There's no running water here. You'll have to do without. I do, and I'm all the happier and safer for it.
I used to live in the city, fearing the wrong things and constantly walking above and between pipes that unnaturally carried things all around. I never gave them a thought.
I was a young woman in the prime of life when it happened. I had a date that evening, so I was cleaning myself under jets of artificially transported water. I couldn't see anything outside the shower. I thought I was alone in the house, so I screamed when the curtain rustled and started to open.
It wasn't what I expected. There wasn't a strange man in my bathroom, but a strange thing. It had spilled out the sink, pooled on the floor, and crept up to the tub. It was thick like jelly, and a loud vivid purple nature never made. It was no mere chemical. It was tugging on the shower curtain. I knew it wanted me.
I opened the curtain at the other end and felt around the medicine cabinet for a weapon. I couldn't find anything that would be of use against the intruder. Nothing would be, really. I found a hammer left there by my dad in the midst of the remodelling. I had an idea. I'd seen the bathroom torn up. I knew what was behind where. I smashed the tiles and escaped through the hole I'd made.
I found myself in the space between rooms. I caught my breath and tamed my thumping heart. I believed I was safe. I spent too much time there, squatting in the dark with nails poking me as I thought about what had happened and where to go from there. I saw movement and knew I wasn't alone. The stuff had followed me through the hole. It moved fast once it sensed me.
It was a tense and frightening scene inside that house's walls. I crawled on my hands and knees, getting banged, scratched, and stabbed. I kept moving. I knew being caught would be worse than any of this pain. I turned two or three corners. I crashed through something into another dark space. I lost any idea of where I was.
I hardly saw the thing that chased me, but I heard it flowing and oozing. Only sparse glints of light revealed it as anything but a moving shadow. Once I saw it ahead of me, so I shuffled around and crawled the other direction. I was like a mouse stalked by a cat. I started to wonder if giving in would be more bearable than this relentless fear. Then I saw hope.
It was a bunch of little bright patches, like stars guiding me home. My muscles, dying from overuse, gave me the burst I needed to bound over there and attack the wall. I could hear the gunk getting closer, but I didn't look. Its sound was like a pot of macaroni being stirred, and it got so loud I thought it was right on me. Undeterred, I bashed and kicked at the lights until there was one big piece of daylight, and I frantically scrambled out onto the lawn.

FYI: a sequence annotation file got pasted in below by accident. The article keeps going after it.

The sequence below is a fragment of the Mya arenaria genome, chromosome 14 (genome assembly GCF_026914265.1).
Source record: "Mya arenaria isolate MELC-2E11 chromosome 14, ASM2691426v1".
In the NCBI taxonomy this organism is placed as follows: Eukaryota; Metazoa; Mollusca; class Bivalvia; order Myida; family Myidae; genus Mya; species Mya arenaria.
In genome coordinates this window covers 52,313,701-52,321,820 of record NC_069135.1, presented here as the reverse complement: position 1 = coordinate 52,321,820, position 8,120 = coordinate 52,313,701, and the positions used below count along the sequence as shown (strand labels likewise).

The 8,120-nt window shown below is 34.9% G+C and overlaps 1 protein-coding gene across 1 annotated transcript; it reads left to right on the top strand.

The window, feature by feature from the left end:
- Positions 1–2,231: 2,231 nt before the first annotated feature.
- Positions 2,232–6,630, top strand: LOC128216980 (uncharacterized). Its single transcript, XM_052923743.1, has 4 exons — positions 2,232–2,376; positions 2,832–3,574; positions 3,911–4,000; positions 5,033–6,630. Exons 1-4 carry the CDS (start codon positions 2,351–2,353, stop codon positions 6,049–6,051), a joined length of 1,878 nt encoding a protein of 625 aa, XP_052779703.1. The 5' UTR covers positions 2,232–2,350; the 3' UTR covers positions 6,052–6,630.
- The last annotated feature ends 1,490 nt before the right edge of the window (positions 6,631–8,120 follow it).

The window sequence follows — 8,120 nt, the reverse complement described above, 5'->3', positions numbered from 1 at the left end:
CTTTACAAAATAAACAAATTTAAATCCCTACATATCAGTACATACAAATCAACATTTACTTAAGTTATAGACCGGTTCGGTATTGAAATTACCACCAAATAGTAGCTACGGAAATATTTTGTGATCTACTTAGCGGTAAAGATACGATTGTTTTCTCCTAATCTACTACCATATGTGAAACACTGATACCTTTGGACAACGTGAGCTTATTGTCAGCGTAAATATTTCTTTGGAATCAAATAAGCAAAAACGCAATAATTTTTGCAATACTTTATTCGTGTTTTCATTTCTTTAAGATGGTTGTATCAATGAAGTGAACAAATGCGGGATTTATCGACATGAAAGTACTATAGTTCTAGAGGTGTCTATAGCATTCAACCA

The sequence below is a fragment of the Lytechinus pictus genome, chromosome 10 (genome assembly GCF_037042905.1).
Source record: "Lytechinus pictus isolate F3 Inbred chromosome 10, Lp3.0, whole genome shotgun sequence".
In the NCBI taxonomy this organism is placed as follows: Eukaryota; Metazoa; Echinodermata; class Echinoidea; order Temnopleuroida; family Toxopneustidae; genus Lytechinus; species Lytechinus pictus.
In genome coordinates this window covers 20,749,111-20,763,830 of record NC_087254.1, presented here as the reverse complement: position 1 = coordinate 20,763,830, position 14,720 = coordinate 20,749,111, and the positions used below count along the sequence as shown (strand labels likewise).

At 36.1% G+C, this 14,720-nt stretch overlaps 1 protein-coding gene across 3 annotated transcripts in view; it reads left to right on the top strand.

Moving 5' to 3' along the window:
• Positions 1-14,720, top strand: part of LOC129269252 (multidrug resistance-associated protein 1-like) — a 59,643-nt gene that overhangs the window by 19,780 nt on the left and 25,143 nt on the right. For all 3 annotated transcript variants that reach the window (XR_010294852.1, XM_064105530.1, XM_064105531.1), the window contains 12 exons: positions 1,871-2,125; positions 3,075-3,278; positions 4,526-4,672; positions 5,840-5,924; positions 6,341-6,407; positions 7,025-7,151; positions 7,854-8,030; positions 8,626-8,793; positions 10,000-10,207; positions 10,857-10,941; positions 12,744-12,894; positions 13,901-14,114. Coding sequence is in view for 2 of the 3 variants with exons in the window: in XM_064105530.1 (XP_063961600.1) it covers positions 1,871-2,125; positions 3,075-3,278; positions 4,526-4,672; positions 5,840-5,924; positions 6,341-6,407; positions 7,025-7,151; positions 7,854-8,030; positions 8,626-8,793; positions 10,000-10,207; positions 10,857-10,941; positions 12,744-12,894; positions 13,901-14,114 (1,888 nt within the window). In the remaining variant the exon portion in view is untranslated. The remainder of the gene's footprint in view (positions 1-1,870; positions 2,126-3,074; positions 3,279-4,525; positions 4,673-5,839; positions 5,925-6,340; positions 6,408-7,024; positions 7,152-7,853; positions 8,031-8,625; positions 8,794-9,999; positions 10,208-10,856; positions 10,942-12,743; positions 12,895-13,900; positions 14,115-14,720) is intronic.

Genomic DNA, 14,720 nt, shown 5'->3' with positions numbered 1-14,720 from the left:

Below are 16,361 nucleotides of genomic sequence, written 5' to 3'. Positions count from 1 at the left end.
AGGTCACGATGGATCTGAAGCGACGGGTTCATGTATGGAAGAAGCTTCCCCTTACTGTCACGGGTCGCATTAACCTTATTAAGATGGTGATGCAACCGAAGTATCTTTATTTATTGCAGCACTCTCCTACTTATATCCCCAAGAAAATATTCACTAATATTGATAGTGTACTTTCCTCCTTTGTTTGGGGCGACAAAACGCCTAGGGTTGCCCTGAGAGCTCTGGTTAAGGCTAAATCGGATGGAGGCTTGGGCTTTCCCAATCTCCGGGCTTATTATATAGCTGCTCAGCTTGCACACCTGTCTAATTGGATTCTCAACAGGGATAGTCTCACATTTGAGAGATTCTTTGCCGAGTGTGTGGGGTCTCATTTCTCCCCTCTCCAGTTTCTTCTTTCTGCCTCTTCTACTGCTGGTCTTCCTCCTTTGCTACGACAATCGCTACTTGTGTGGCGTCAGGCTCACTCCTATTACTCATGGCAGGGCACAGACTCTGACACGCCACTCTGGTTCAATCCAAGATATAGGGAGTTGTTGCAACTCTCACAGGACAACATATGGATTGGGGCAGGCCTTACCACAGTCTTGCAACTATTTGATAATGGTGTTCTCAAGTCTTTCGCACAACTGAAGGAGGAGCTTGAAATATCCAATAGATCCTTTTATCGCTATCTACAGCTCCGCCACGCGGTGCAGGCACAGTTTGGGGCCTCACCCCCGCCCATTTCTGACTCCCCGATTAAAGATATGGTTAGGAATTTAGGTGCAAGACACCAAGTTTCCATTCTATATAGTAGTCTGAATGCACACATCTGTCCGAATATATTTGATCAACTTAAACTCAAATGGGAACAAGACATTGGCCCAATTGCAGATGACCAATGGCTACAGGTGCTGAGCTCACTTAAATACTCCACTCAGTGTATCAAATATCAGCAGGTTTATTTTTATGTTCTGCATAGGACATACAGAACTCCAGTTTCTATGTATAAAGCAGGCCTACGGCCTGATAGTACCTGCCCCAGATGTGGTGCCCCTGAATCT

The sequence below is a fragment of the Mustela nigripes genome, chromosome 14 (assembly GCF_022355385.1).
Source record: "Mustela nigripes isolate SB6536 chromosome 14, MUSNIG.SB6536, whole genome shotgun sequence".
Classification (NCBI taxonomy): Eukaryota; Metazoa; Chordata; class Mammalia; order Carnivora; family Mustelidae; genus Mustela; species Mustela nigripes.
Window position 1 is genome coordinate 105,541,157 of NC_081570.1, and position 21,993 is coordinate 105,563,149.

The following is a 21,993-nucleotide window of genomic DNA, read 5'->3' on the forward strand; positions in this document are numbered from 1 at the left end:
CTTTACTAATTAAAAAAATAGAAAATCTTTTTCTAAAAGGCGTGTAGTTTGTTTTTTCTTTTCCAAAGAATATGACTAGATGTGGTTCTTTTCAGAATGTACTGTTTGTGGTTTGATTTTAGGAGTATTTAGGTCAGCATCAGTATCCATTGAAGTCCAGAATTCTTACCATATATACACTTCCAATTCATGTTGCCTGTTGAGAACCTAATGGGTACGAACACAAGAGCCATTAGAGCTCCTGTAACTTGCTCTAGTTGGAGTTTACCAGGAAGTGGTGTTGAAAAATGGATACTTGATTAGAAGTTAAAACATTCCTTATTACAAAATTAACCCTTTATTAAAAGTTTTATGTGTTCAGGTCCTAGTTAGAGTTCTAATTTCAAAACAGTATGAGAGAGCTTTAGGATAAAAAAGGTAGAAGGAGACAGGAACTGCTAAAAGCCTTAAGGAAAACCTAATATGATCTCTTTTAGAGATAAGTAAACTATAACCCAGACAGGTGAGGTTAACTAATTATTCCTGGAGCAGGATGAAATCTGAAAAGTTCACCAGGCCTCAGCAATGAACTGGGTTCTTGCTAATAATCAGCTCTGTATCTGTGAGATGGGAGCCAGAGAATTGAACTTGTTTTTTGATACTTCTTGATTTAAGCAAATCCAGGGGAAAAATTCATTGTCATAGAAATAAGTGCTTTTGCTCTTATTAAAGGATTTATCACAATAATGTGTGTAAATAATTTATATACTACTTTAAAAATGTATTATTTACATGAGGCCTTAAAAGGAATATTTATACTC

There was blood, mud, plaster, and cobwebs, but not a speck of goo on me. I stopped screaming and started squealing with joy. I was safe. For the moment, at least. That slime was still prowling around.
The neighbor lady was bringing her kids home from softball, but she wouldn't help me. She wanted to see my parents, who of course weren't home. I kept her out of the house. It was deadly. She wouldn't call the police. She just called my parents, and she told the story all wrong.
She didn't see the thing alive. My parents didn't, either. They ignored the residue. They never grasped the danger of running water. They thought I was a danger to myself.
I was so close to being an adult and getting away from home, but the attack left me captive for years more. Years in rooms surrounded by pipes. Years of being forced to drink water from pipes, bathe in water from pipes, sit down on bowls of water connected to pipes.
Now I'm on my own, away from the city's danger. All the water I need comes from wells and bottles. Life here is a lot of work, but it's the only safe way to live. I still find time to read, and manage to stay connected to all the newspapers on this continent. I search and scour every day. I know the stories will come.
The creeping abomination that swims with the running water will not rest. Bodies will pile up in bathrooms, swimming pools, sprinkler-haunted yards, and everywhere else that depends on those infernal pipes. The survivors will remember that I warned them.
Written by Floyd Pinkerton (Lee Sherman)